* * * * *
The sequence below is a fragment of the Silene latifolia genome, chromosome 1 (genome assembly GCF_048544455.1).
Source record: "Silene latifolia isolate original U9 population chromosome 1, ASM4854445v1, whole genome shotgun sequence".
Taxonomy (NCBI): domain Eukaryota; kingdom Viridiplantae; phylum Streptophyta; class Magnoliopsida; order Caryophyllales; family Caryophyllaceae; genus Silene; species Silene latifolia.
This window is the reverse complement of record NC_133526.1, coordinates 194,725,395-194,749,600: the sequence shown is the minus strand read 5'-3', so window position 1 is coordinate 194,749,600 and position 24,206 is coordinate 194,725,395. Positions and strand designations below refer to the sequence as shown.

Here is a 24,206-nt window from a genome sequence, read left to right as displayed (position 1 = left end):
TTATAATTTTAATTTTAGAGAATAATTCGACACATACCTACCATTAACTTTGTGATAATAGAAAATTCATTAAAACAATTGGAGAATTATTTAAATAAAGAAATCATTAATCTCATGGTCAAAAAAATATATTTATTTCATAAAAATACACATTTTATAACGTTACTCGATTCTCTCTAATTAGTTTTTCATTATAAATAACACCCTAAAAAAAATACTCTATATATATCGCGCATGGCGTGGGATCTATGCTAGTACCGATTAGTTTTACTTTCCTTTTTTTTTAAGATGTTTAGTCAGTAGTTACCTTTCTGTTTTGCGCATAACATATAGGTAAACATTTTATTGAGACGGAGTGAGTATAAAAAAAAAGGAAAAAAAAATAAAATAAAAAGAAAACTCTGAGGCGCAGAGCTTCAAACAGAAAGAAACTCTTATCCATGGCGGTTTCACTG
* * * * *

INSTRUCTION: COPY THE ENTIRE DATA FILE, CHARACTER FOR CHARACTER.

The sequence below is a fragment of the Silene latifolia genome, chromosome 1 (genome assembly GCF_048544455.1).
Source record: "Silene latifolia isolate original U9 population chromosome 1, ASM4854445v1, whole genome shotgun sequence".
Taxonomy (NCBI): domain Eukaryota; kingdom Viridiplantae; phylum Streptophyta; class Magnoliopsida; order Caryophyllales; family Caryophyllaceae; genus Silene; species Silene latifolia.
This window is the reverse complement of record NC_133526.1, coordinates 194,725,395-194,749,600: the sequence shown is the minus strand read 5'-3', so window position 1 is coordinate 194,749,600 and position 24,206 is coordinate 194,725,395. Positions and strand designations below refer to the sequence as shown.

Here is a 24,206-nt window from a genome sequence, read left to right as displayed (position 1 = left end):
TTATAATTTTAATTTTAGAGAATAATTCGACACATACCTACCATTAACTTTGTGATAATAGAAAATTCATTAAAACAATTGGAGAATTATTTAAATAAAGAAATCATTAATCTCATGGTCAAAAAAATATATTTATTTCATAAAAATACACATTTTATAACGTTACTCGATTCTCTCTAATTAGTTTTTCATTATAAATAACACCCTAAAAAAAATACTCTATATATATCGCGCATGGCGTGGGATCTATGCTAGTACCGATTAGTTTTACTTTCCTTTTTTTTTAAGATGTTTAGTCAGTAGTTACCTTTCTGTTTTGCGCATAACATATAGGTAAACATTTTATTGAGACGGAGTGAGTATAAAAAAAAAGGAAAAAAAAATAAAATAAAAAGAAAACTCTGAGGCGCAGAGCTTCAAACAGAAAGAAACTCTTATCCATGGCGGTTTCACTG